What is about LSLI? Is that London & St Lawrence? I know they have launched a strategic review of their own. There is not a lot of point in nostalgia. I held Alliance and Second Alliance for many years but then go fed up of all the changes that Allan Harden was allowed to make and sold out.

Why can they not do a Witan? They were once a pretty hopeless case as well but the multi manager approach worked for them and Robert Smith the new chairman is much more hard nosed than either of the previous Alliance chairpersons (since they were both women.)

Lootman. Are there still to be any portfolio managers at Alliance? They are not mentioned in the Press Release. Willis Towers Watson seem to be the nearest thing to that and it would seem that their job is recommend and presumably keep tabs on the portfolio managers. Were it not for ATS, the HO ought to be almost redundant as the Trust itself is shedding portfolio management and keeping only stuff like Company Secretariat in house. It is moving from being an in house self managed operation to being largely outsourced as far as I can see.

I would be inclined to take a modest investment except that I do not have any spare cash at present.

Dod

forlesen
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Re: Alliance Trust's Strategic Review Outcome

Postby forlesen » December 15th, 2016, 5:47 pm

I've been a long term investor in Alliance Trust, and I'm trying to decide how I feel about this announcement. On the one hand, hopefully it will bring an end to the chopping and changing of strategy every year or two that has been going on for 10 years or more, and the wrangling with activist investors. On the other hand, performance the last couple of years has been pretty good, quite surprising considering the turmoil that has been going on.

I've tried to pick out points about which I feel positively, negatively, or not sure.

Positives:
  • More focussed strategy - just run a successful IT.
  • Commitment to a proactive discount policy, based on more active share buybacks.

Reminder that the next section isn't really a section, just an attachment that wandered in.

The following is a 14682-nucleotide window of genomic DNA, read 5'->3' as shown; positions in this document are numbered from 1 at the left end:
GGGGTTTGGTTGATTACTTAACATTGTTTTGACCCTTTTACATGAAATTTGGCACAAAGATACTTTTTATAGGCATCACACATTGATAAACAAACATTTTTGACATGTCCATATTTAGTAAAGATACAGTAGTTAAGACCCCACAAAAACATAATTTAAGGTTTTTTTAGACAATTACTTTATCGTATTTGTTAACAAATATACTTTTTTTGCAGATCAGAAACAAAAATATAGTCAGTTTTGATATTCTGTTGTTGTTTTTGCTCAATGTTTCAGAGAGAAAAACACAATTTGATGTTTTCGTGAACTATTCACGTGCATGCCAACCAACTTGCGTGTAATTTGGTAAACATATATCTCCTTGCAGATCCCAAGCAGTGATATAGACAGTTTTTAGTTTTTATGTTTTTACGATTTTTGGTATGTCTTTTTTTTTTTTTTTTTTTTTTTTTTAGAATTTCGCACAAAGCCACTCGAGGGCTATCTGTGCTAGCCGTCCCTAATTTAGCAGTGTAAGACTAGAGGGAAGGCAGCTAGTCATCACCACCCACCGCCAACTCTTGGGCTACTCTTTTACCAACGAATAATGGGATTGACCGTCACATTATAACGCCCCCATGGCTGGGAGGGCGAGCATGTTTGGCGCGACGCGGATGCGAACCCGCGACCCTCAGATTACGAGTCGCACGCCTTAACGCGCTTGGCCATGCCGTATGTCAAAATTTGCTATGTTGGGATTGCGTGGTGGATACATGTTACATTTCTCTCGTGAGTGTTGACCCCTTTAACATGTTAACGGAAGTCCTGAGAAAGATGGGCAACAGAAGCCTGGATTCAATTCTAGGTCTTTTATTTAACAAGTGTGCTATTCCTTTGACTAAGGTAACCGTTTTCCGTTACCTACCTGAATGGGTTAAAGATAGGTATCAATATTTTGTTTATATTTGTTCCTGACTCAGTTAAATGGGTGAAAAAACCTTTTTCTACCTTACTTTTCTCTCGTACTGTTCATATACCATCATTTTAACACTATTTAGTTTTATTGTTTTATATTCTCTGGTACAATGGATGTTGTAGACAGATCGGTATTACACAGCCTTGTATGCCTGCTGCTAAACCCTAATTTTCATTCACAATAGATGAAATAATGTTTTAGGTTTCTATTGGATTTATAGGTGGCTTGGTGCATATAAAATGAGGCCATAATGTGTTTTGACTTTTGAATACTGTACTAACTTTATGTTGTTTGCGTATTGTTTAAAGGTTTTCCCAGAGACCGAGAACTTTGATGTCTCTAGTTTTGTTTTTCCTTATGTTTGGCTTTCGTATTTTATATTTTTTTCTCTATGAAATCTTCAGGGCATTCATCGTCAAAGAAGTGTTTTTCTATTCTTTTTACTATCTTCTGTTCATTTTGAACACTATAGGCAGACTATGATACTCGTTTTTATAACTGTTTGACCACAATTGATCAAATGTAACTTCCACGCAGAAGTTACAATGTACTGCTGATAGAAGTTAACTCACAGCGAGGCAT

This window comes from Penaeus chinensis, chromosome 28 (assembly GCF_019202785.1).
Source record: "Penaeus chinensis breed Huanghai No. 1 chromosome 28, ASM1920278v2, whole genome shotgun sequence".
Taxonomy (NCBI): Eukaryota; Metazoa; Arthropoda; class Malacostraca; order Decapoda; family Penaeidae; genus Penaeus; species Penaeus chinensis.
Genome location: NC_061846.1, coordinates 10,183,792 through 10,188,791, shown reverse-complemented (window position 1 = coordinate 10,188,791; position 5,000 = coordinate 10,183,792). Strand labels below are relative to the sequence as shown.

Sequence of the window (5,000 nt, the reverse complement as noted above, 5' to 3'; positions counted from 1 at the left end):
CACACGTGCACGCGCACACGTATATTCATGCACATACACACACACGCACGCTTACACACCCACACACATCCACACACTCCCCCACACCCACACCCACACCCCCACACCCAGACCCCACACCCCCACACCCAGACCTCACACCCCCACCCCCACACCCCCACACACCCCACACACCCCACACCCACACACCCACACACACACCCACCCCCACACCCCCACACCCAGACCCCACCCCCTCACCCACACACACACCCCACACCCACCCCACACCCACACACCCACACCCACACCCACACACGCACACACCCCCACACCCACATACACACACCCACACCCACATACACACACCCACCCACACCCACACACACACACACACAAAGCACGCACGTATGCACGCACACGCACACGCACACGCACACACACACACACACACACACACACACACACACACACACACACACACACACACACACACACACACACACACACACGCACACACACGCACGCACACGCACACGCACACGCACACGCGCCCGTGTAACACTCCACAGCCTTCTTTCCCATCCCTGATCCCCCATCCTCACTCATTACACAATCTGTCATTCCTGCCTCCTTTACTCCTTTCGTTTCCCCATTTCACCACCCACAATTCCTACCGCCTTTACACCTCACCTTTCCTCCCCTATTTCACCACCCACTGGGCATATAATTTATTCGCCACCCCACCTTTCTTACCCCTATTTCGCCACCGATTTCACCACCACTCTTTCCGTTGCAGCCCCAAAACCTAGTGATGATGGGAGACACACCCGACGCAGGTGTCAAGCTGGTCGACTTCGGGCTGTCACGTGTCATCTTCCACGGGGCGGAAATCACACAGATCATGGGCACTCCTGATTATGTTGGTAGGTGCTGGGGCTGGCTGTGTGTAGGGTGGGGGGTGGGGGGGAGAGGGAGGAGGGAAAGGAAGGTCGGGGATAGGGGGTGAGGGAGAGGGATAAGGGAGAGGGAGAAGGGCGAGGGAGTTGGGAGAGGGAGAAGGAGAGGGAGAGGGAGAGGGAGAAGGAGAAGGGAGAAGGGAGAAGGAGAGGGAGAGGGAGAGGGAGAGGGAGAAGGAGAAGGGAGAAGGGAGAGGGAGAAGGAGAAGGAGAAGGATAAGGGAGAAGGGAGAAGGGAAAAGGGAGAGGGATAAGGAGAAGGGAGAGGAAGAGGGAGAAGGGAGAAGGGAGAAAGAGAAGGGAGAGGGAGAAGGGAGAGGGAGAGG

• Costs to be kept to 60pbs.
  • Getting out of being fund managers - this has never really carried conviction.
  • Multi-manager approach - I think it's positive if costs are under control.
  • General trust focus remains broadly unchanged - remains a global investment trust, progressive dividend policy
  • Initial market reaction seems favourable - SP up 2.7% on the day.

Not sures:
  • I don't know anything about Willis Towers Watson, the new uber-manager.
  • Performance target of 2% above MSCI All Country World Index might be a shade ambitious
  • What will the investment remits be for the sub-managers? How will the overall performance target be flowed down to the different parts of the portfolio?
  • How long will Alliance Trust Savings continue? I'm personally in favour of it, but I'm not sure it looks like a long-term fit with the new strategy. I imagine this has been a point of considerable debate.

Negatives:
  • My main concern is around the cost and risk of implementing this
  • The portfolio is going to be heavily shaken up to move from 1 manager + 60 stocks to N managers + 200 stocks
  • Possibility of ongoing reshuffles if sub-managers fail to hit targets

So, on balance, I think Alliance Trust is still a hold for me, but will be interested in others' views.

Lootman
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Re: Alliance Trust's Strategic Review Outcome

Postby Lootman » December 15th, 2016, 5:48 pm

Dod1010 wrote:Lootman. Are there still to be any portfolio managers at Alliance? They are not mentioned in the Press Release. Willis Towers Watson seem to be the nearest thing to that and it would seem that their job is recommend and presumably keep tabs on the portfolio managers. Were it not for ATS, the HO ought to be almost redundant as the Trust itself is shedding portfolio management and keeping only stuff like Company Secretariat in house. It is moving from being an in house self managed operation to being largely outsourced as far as I can see.

Yes, I would think that Alliance will end up with a skeleton workforce, much of it for statutory accounting and regulatory reporting. You really just need one person dealing with the sub-managers, whose contracts will typically be for a few years each, followed by review and replacement if they under-perform their targets. He would measure and monitor how the sub-managers are doing, much like we all do with our own investments.

It can work. Vanguard in the US use this model for some of their active funds, with good results, and claim these are the reasons why:

https://personal.vanguard.com/us/insigh ... ger-052016

Dod1010
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Re: Alliance Trust's Strategic Review Outcome

Postby Dod1010 » December 15th, 2016, 6:00 pm

Lootman wrote:Yes, I would think that Alliance will end up with a skeleton workforce, much of it for statutory accounting and regulatory reporting.


Yes I agree with that. They admit as much in their press release but that is not the same thing as another layer of portfolio managers which is what your comment implied.